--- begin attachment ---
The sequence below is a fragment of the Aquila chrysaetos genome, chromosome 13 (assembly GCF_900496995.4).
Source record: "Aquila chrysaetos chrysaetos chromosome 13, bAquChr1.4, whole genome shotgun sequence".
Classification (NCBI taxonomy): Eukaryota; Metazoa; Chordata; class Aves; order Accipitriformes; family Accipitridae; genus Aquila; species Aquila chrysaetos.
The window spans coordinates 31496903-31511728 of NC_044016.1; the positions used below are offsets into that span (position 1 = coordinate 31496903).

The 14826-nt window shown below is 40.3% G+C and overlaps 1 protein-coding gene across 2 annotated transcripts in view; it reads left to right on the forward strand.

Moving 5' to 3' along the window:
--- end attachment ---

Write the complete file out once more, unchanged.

The sequence below is a fragment of the Aquila chrysaetos genome, chromosome 13 (assembly GCF_900496995.4).
Source record: "Aquila chrysaetos chrysaetos chromosome 13, bAquChr1.4, whole genome shotgun sequence".
Classification (NCBI taxonomy): Eukaryota; Metazoa; Chordata; class Aves; order Accipitriformes; family Accipitridae; genus Aquila; species Aquila chrysaetos.
The window spans coordinates 31496903-31511728 of NC_044016.1; the positions used below are offsets into that span (position 1 = coordinate 31496903).

The 14826-nt window shown below is 40.3% G+C and overlaps 1 protein-coding gene across 2 annotated transcripts in view; it reads left to right on the forward strand.

Moving 5' to 3' along the window: